On the whole I think New World Alive benefits the local area. Although it’s an all English affair in the middle of the Welshiest part of Wales (over 70% speak Welsh there), it brings much needing money into the local economy. Also, I understand New Word Alive made a generous financial contribution towards the work of Trobwynt, a children and youth ministry in this rural area of Wales. So it’s good to know that New Word Alive are sensitive to the spiritual need of the Pwllheli area and are not parachuting in and out with tunnel vision! I hope all who go have a blessed time, and please do spare some time to pray about the local churches and their witness among the native Welsh speakers.

Speak up for for the rights of all who are destitute

March 23, 2009

It’s been a busy month so far, but after this week things start winding down for easter. The main project I’ve been working on is this first final chapter of my PhD thesis. I finished the first draft last night, I hope to get it to my supervisor before the end of the week then proceed to start work on the next chapter before Easter if at all possible. On the preaching front it has been my busiest month yet; I have preached every Sunday this month so far. March 1 at Trefor, March 8 at Bangor, March 15 at Llanberis and March 22 (yesterday) at Llangefni.

On the social/political involvement side things are relentless too. Have I mentioned before that I’m the Vice-Chair of the Welsh Language Society? And to add to the pressure Menna, my trusted companion, is the current Chair! At the moment two campaigns are in overdrive, the campaign for equal status and civil rights for Welsh speakers in all sectors of life and the campaign for a new Wales-wide institution to provide Welsh medium eduction in the Higher Education sector.

Menna and Dafydd Iwan, President of Plaid Cymru, at a recent public meeting to discuss the LCO at Caernarfon

Menna and Dafydd Iwan, President of Plaid Cymru, at a recent public meeting to discuss the LCO at Caernarfon

At the moment the Welsh Government in Cardiff are trying to pass an LCO (Legislative Competence Order) which would transfer law making powers in relation to the Welsh Language from Westminster to Cardiff. Since 2006 Wales has had it’s own law making powers of sorts but it still has to get a nod from London in the form of an LCO to do anything! I know, imperialism it still alive and kicking! The Welsh Language Society, along with many other institutions from Wales’s civic society including, interestingly, The Presbyterian Church of Wales, have demanded the LCO transfer “all power” in relation to the Welsh Language to Wales. The moral right to legislate in relation to the Welsh Language should reside with the Welsh people themselves, it’s common sense.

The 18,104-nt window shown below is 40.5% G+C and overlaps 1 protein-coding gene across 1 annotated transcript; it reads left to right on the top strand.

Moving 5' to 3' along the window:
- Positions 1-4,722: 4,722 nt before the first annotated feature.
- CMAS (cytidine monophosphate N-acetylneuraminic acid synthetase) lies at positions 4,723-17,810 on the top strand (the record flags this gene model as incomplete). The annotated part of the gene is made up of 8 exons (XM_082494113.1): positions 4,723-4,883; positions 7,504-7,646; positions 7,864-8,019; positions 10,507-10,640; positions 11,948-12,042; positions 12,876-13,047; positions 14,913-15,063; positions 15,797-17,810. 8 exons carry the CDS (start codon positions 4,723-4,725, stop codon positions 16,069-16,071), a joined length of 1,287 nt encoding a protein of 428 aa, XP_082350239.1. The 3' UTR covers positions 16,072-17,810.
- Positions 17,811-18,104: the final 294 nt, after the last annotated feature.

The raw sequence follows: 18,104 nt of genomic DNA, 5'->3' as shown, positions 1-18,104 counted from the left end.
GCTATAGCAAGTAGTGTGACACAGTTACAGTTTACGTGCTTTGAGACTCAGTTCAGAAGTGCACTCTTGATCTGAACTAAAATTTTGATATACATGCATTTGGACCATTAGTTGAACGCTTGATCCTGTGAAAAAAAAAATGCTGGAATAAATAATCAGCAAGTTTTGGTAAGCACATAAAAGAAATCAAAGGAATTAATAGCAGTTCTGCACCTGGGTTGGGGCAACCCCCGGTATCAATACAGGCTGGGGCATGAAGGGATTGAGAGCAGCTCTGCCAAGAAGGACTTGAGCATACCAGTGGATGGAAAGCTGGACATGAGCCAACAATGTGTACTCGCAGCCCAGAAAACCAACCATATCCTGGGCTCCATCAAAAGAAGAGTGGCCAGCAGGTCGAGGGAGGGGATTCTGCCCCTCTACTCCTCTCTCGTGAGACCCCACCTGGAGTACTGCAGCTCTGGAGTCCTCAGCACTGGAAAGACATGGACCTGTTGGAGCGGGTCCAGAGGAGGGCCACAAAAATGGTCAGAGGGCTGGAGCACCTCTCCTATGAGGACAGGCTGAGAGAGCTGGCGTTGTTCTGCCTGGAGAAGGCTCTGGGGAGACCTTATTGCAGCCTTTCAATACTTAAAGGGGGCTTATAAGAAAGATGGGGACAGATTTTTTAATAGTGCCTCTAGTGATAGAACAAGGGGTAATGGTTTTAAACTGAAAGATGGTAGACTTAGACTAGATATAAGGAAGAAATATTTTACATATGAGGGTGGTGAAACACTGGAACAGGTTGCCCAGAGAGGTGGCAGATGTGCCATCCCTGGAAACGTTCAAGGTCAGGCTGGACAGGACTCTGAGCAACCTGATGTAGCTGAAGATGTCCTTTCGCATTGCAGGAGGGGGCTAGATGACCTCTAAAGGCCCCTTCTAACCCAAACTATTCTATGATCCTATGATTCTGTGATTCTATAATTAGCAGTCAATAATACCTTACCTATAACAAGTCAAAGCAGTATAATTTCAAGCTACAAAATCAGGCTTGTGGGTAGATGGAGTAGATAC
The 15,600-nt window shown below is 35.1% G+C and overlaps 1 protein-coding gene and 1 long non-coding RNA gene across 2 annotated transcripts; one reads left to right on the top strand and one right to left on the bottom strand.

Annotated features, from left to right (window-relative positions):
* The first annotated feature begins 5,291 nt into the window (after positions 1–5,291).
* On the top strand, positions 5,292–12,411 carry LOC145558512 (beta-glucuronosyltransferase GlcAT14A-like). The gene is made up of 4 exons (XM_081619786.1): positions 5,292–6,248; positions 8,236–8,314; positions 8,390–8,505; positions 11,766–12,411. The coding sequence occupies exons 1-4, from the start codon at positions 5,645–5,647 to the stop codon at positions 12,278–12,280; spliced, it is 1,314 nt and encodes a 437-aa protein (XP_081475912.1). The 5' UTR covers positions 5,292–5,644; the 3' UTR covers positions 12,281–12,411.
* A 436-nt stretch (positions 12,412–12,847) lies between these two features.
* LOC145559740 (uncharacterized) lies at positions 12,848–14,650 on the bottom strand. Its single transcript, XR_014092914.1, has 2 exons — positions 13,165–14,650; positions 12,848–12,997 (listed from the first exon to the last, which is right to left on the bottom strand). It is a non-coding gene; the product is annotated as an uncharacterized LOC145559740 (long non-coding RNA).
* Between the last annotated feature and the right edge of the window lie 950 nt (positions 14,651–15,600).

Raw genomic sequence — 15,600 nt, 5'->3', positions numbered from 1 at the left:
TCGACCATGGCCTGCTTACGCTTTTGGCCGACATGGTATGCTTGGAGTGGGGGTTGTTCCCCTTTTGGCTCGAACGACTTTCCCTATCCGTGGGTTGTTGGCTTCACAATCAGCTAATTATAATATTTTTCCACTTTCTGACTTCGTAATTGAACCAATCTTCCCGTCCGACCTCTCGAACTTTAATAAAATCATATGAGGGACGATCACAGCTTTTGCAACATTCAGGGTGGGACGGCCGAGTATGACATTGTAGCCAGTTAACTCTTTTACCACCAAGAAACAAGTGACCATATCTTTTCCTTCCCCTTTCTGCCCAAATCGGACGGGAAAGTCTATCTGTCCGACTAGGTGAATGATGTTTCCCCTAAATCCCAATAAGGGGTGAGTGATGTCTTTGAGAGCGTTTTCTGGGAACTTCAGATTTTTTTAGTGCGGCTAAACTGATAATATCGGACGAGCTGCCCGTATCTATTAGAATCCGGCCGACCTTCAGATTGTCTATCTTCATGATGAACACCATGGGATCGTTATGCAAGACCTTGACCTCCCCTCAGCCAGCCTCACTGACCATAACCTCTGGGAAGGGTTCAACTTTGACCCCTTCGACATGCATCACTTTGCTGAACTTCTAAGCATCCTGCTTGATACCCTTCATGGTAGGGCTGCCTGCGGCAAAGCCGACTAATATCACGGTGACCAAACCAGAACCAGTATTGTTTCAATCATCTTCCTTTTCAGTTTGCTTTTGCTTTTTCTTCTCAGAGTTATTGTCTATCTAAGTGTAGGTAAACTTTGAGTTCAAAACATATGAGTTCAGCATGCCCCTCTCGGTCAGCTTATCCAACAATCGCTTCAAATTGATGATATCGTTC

But British unionist MP’s, both from the Labour Party and the Conservative Party, are determined to weaken the LCO in Westminster and return it to Cardiff with limited scope. A weak and toothless LCO would mean that the Welsh Government then couldn’t pass a legislation that would give Welsh speakers equal rights in all spheres of society. It seems that the LCO, at best, will give rope for the Government in Wales to legislate to give Welsh speakers some more rights in relation to the public sector but if Westminster gets it’s way the LCO will not give enough meat for the Government in Wales to legislate so to give Welsh speakers equal rights in the private sector, the sector we live most of our daily lives in!

Anyway, the LCO is going through the consultation process at the moment and the Government in Cardiff and the Select Comity in Westminster are inviting people to bring forward evidence for and against the full transfer of power in relation to the language to Cardiff. Menna gave evidence in Cardiff last week and today she is traveling to London to give evidence to the Select Comity at Westminster this afternoon.

Please pray that the Spirit will lead Menna boldly so she can ‘speak up for those who cannot speak for themselves, for the rights of all who are destitute. Speak up and judge fairly; defend the rights of the poor and needy.’ (Proverbs 31:8-9)

I’ll say more about the other issue of Welsh medium education in the HE sector in the next post I think.

Stop Press: Tony Campolo visiting Wales this summer!

March 17, 2009

Tony Campolo, well-known American pastor, author, sociologist, and public speaker is coming to Wales this Summer! He is best known for challenging Evangelical Christians by illustrating how their faith can offer solutions in a world of complexity. With his liberal political and social attitudes, he has been a major proponent for progressive thought and reform in the evangelical community. He has become a leader of the movement called “Red-Letter Christian”, putting the emphasis on the reported words of Jesus, found in many Bible publications in a red font. He is, one of my present day heros.

He’s the keynote speaker at a conference organized by the Baptist Union of Wales to be held at Carmarthen on the 11th and 12th of June. As i understand the Friday night meeting will be held at Tabernacle Chapel and attendance is open to all with a request for a £5 donation. The Saturday event needs people to pre-register – i have no more information about the Saturday event yet.

This is very exiting news indeed!

Pictures of WalesWide conference

March 13, 2009

Yesterday I went to the WalesWide Church planting and transplanting conference. It was an awesome day filled with inspiration from the Spirit. I’ll try and find time over the weekend to write a detailed post about the conference but for now just a post to share some brilliant pictures i took at the conference:

David Ollerton

The rest of the photo set